Big Switch says it has nearly two dozen partners working on applications that can run on top of its platform. Of these, the groups that seem most ready for it include the OpenStack and CloudStack platforms for running cloud data centres. Other applications include Cariden’s traffic engineering application and a Coraid application for managing storage in multi-tenant environments.
Nicira, Midokura, and other SDN vendors
The other SDN company that is getting a lot of attention lately is Nicira, which was bought by VMware this summer. Nicira talks about its Network Virtualisation Platform (NVP), essentially software designed to create an intelligent abstraction layer between hosts and the existing network – in other words, an overlay network. This is meant to be a series of virtual switches (which it calls Open vSwitch) and to be part of a Distributed Virtual Network Infrastructure (DVNI) architecture.
VMware has talked about Nicira being part of its “software-defined data centre” concept, which seems to fit in with its Pivotal Initiative focused on cloud computing.
Another interesting approach comes from Midokura, a smaller Japanese-US start-up that is offering MidoNet. This is aimed primarily at virtualised hosts in an Information as a Service (IaaS) environment, and fits at the hypervisor layer. The concept is to provide network isolation and fault-tolerant distributed environments without an intermediating network. The company says this does not require any new hardware, but simply IP connectivity among network devices, and it’s “truly scalable.” This was announced at the recent OpenStack conference.
There are other alternatives to OpenFlow for separating the data plane and control plane, and cloud platforms such as OpenStack and CloudStack could work with or without OpenFlow controllers. But the concept is certainly pushing companies such as Cisco, Juniper, and Alcatel-Lucent to provide more open access to their networking products via APIs.
Cisco has itself promoted the concept of software-defined networking, saying its switches support the concept of network virtualisation and have for years, and will at some point support OpenFlow. But the company sees the big benefit in software-defined networking as getting the applications to be more intelligent about the network and the resources it consumes.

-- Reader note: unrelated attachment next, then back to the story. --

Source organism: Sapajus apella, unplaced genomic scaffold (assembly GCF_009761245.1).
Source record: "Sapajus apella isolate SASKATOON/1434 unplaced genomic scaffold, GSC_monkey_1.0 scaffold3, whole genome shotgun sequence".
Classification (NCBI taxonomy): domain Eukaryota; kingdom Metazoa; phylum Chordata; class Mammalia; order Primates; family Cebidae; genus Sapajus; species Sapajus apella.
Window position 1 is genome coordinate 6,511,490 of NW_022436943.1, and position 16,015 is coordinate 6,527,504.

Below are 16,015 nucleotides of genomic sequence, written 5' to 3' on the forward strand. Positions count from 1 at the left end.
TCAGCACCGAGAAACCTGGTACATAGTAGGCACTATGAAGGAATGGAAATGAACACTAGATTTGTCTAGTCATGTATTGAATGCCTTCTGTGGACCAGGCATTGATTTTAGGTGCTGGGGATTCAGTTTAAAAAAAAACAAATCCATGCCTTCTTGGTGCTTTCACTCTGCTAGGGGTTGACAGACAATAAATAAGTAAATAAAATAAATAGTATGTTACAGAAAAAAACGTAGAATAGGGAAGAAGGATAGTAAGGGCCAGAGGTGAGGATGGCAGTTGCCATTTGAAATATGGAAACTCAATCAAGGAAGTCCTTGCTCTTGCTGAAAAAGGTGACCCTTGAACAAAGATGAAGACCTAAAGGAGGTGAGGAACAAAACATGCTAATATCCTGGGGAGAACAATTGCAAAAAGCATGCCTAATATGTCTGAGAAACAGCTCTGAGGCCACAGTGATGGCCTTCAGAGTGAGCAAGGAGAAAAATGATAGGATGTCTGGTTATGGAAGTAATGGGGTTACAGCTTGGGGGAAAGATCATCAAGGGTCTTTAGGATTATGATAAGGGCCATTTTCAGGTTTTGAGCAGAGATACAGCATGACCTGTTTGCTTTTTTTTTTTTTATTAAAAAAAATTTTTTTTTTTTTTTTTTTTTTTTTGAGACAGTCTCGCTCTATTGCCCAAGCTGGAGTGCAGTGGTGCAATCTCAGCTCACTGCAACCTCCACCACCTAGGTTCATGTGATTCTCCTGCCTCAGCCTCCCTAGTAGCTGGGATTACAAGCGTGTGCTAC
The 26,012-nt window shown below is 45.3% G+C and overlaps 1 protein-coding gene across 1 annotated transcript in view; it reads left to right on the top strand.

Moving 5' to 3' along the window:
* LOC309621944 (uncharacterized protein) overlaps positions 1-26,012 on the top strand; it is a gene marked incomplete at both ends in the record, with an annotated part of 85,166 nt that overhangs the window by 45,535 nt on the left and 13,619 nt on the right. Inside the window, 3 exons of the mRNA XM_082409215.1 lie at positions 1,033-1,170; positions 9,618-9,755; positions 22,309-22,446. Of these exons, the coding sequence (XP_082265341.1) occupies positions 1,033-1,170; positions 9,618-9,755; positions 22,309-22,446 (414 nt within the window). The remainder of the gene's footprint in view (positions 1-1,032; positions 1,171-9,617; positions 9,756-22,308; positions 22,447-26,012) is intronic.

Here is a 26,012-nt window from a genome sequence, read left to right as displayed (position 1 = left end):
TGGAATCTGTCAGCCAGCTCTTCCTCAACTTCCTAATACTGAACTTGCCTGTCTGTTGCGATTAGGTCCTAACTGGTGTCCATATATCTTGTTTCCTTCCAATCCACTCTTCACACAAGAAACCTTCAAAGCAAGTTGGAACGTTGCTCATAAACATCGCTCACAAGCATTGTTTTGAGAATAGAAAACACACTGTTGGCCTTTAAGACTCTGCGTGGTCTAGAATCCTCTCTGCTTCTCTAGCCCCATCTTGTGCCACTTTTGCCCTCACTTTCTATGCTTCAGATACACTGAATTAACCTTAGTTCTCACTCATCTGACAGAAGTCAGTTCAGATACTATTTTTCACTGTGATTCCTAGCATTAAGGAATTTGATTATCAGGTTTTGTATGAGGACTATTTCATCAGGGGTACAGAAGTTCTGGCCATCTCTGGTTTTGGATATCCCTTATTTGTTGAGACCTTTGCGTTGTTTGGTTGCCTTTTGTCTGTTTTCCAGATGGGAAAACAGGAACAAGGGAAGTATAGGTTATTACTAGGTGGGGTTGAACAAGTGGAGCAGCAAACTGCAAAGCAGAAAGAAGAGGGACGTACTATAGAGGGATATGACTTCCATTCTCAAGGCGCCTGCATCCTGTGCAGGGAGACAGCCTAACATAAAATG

SDN is often seen as a way of reducing the cost of networking, of making networks more open, and of making the management of virtual machines and virtual data centres much easier. As such, it provides both opportunities and challenges for Cisco (the leading network vendor), VMware (the leading virtual machine vendor), and for many smaller companies that seem more likely to embrace the open source and OpenFlow concepts more fully, believing it gives them a new weapon against the more proprietary products that dominate the market today.
Overall, the concept strikes me as very intriguing, though probably not something most businesses are ready for yet, in part because the products are all so new and the standards are still evolving.
Right now, the big beneficiaries will be organisations that run big cloud data centres, whether public or private, as they face the issues of dealing with network complexity and a need for faster changes. Over time, though, we could see more network-aware applications, which could be much more important. Placing the control with the applications rather than the administrators is a big change, and teaching programmers how to create applications for this – and indeed, figuring out which applications will be able to really take advantage of this – seems like it will be a challenge. Still, the concept has a lot of promise, even if it is still very early days.
For more on SDN, check out our article on how Google is helping lead the charge to a swifter Internet.
Image Credit: Daniel Cortes
Michael J. Miller is Chief Information Officer at Ziff Brothers Investments, a private investment firm. Mr. Miller, who was editor-in-chief at PC Magazine from 1991-2005, authors this blog for PC Magazine to share his thoughts on PC-related products. No investment advice is offered in this blog. All duties are disclaimed. Mr. Miller works separately for a private investment firm which may at any time invest in companies whose products are discussed in this blog, and no disclosure of securities transactions will be made.Leave a comment on this article